The UK Government and the Foreign Office (FCO) recently updated their travel advice and announced two important things:
- Travel corridors - a list of 59 countries that from the 10th July, you won't have to self-isolate when you return back to the UK after visiting - Official announcement.
- Updated FCO travel advice - a list of 67 countries and territories that from the 4th July, the FCO are saying you can travel to - Official announcement.
Generally, if a country has a "travel corridor" then it's also on the FCO's safe list. We're here to try and explain what it all means.
You'll be covered on your travel insurance if you go abroad somewhere that is on the FCO's safe list by the time you travel.
Previously the FCO advised against all but essential international travel and you had to self-isolate when returning from outside the UK. Read on to see what the new guidance is, where and when you can travel and how our travel insurance can still protect your trips.
What the latest FCO travel advice?
From the 4th of July, the FCO have removed their blanket advice against international travel and have created a long list of countries and territories they feel are safe for travellers to visit.
This advice update is essential to be covered by your travel insurance. You will only be covered by your travel insurance if you travel to a country the FCO says is safe. Specifically, when they are not advising against all but essential travel.
What is a "travel corridor"?
Air bridge, air corridor or the official "travel corridor" is where the UK considers another country to be safe to travel to because of a low rate of coronavirus infection.
This means you can go abroad without the need to self-isolate when you come back home. The new rules apply for England only at the moment. Northern Ireland, Wales and Scotland are announcing their own rules shortly.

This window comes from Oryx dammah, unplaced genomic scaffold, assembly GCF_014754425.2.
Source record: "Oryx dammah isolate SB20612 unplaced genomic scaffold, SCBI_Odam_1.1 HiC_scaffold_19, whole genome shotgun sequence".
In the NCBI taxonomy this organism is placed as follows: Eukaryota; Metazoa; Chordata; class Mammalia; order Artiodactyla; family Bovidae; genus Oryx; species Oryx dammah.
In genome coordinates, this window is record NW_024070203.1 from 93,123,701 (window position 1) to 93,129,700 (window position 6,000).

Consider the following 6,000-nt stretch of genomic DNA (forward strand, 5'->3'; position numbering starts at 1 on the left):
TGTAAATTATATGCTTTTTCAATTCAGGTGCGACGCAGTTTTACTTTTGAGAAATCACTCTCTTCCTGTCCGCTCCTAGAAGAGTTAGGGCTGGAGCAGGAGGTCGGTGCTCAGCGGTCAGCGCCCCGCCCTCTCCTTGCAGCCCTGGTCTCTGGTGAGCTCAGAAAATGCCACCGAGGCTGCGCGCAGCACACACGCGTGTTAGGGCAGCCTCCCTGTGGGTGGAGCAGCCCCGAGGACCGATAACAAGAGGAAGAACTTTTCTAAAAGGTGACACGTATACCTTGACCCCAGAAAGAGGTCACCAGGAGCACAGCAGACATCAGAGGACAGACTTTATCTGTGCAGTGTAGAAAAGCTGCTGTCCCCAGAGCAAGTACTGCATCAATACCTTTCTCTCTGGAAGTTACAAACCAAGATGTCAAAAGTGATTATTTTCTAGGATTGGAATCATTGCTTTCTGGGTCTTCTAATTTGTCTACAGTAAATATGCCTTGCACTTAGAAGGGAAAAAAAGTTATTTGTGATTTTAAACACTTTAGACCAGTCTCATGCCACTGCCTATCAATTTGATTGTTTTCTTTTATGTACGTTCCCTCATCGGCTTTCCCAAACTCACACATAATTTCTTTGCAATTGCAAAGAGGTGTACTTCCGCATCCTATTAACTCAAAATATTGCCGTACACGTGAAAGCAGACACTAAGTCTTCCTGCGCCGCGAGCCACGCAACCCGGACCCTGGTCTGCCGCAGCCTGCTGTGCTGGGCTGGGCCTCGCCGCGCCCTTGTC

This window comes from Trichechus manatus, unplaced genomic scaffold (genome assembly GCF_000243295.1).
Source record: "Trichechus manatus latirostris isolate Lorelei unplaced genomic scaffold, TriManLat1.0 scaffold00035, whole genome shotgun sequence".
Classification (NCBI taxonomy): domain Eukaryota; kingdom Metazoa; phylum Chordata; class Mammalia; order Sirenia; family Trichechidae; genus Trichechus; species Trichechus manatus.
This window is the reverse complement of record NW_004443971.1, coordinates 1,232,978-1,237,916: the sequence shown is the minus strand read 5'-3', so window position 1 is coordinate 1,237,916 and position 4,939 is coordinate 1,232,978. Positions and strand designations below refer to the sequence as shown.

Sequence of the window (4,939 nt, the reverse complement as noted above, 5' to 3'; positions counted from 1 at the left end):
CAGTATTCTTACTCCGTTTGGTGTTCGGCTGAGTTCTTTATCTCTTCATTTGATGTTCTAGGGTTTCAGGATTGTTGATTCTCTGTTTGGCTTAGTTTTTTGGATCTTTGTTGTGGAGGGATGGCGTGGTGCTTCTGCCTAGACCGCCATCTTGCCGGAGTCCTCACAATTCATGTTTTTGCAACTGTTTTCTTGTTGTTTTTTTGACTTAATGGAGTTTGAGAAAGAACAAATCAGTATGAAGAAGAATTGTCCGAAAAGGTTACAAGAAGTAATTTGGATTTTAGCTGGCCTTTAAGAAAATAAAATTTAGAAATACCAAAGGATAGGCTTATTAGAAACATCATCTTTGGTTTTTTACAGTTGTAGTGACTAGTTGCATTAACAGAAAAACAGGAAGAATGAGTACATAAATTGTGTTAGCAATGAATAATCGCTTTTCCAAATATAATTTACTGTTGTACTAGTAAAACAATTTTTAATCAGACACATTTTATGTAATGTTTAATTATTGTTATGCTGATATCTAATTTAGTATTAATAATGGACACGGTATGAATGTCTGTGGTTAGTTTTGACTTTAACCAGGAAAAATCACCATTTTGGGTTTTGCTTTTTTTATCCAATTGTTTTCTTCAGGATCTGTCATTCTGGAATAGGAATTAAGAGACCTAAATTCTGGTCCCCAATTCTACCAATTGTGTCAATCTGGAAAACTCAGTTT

For example, there is a "travel corridor" with Spain. This means if you visit Spain for 1 week and return on or after the 10th July, you don't need to self-isolate on your return back to the UK.
Importantly, many countries on the "travel corridor" list may have their own self-isolation guidelines for UK travellers when you arrive.
For example, when you arrive in New Zealand, you are subject to medical screening and will need to self-isolate for 14 days. But, you can fly back from New Zealand with no self-isolation required in the UK. See below to find out more on entry requirements.
There will also still likely be some social distancing and guidance around personal protective equipment (PPE), like face masks, in these countries. Also, certain establishments might not be open, like indoor bars or nightclubs.
Which countries are included in the FCO and "travel corridor" list?
- Firstly, check to see if the FCO has said your country is safe to visit: https://www.gov.uk/guidance/coronavirus-covid-19-countries-and-territories-exempt-from-advice-against-all-but-essential-international-travel (if it isn't, you won't be covered by your travel insurance)
- Secondly, check if there is a "travel corridor" with your destination: https://www.gov.uk/guidance/coronavirus-covid-19-travel-corridors (this means you won't have to quarantine when you come back home)
When can I go abroad?
- If you don't mind self-isolating in the UK for 14 days, you can travel to the above countries from the the 4th July.
- If you don't want to self-isolate in the UK when you return, you can travel to any country above, without a red mark, from the 10th July.
As long as you go to a country on the FCO's safe list, you can be covered by your travel insurance.
How do I know the entry requirements for a specific country?
This is unfortunately not very straight forward as the information from different countries is changing very frequently and can be inconsistent.
We've found some useful resources you can use though:
- FCO travel advice: Look at the 'Entry requirements' section for a specific country. This is the best starting point.
- International Air Transport Association: Use their interactive map to see the latest border restrictions
- Ryanair's flight map: Focus on Europe, this is a well structured and up to date guide on the entry requirements in Europe
What does this mean for Pluto's travel cover?
Whenever you go abroad, you should always protect your trip with travel insurance.
The most important thing to check is that the FCO isn't advising against travel for your destination when you depart. If this is the case, your travel insurance won't be valid at all. So please check your country is on the list.
As the "air corridors" relate to whether or not you have to isolate when you return home, they have no impact on your travel insurance.